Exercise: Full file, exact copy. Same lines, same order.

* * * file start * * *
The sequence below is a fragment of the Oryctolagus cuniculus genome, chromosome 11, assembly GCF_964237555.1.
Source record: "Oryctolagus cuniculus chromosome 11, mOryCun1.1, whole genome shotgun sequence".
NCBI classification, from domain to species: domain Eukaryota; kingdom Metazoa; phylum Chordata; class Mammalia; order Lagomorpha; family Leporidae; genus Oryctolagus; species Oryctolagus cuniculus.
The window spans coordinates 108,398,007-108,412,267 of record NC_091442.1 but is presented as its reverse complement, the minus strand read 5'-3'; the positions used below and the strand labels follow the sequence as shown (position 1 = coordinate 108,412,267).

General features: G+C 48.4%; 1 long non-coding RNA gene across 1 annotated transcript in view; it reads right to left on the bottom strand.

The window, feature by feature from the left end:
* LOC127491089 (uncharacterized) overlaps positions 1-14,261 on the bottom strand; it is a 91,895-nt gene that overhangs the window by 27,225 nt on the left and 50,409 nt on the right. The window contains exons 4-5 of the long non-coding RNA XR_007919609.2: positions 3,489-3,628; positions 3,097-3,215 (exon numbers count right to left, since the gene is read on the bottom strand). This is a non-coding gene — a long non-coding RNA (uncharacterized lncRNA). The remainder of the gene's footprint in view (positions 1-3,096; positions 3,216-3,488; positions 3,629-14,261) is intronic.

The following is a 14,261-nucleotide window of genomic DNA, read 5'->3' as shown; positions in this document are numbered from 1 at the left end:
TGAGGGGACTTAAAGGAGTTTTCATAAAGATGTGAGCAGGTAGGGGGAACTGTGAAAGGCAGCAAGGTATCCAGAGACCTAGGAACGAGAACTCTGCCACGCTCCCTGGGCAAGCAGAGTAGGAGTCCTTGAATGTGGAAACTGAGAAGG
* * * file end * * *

The sequence below is a fragment of the Oryctolagus cuniculus genome, chromosome 11, assembly GCF_964237555.1.
Source record: "Oryctolagus cuniculus chromosome 11, mOryCun1.1, whole genome shotgun sequence".
NCBI classification, from domain to species: domain Eukaryota; kingdom Metazoa; phylum Chordata; class Mammalia; order Lagomorpha; family Leporidae; genus Oryctolagus; species Oryctolagus cuniculus.
The window spans coordinates 108,398,007-108,412,267 of record NC_091442.1 but is presented as its reverse complement, the minus strand read 5'-3'; the positions used below and the strand labels follow the sequence as shown (position 1 = coordinate 108,412,267).

General features: G+C 48.4%; 1 long non-coding RNA gene across 1 annotated transcript in view; it reads right to left on the bottom strand.

The window, feature by feature from the left end:
* LOC127491089 (uncharacterized) overlaps positions 1-14,261 on the bottom strand; it is a 91,895-nt gene that overhangs the window by 27,225 nt on the left and 50,409 nt on the right. The window contains exons 4-5 of the long non-coding RNA XR_007919609.2: positions 3,489-3,628; positions 3,097-3,215 (exon numbers count right to left, since the gene is read on the bottom strand). This is a non-coding gene — a long non-coding RNA (uncharacterized lncRNA). The remainder of the gene's footprint in view (positions 1-3,096; positions 3,216-3,488; positions 3,629-14,261) is intronic.

The following is a 14,261-nucleotide window of genomic DNA, read 5'->3' as shown; positions in this document are numbered from 1 at the left end:
TGAGGGGACTTAAAGGAGTTTTCATAAAGATGTGAGCAGGTAGGGGGAACTGTGAAAGGCAGCAAGGTATCCAGAGACCTAGGAACGAGAACTCTGCCACGCTCCCTGGGCAAGCAGAGTAGGAGTCCTTGAATGTGGAAACTGAGAAGG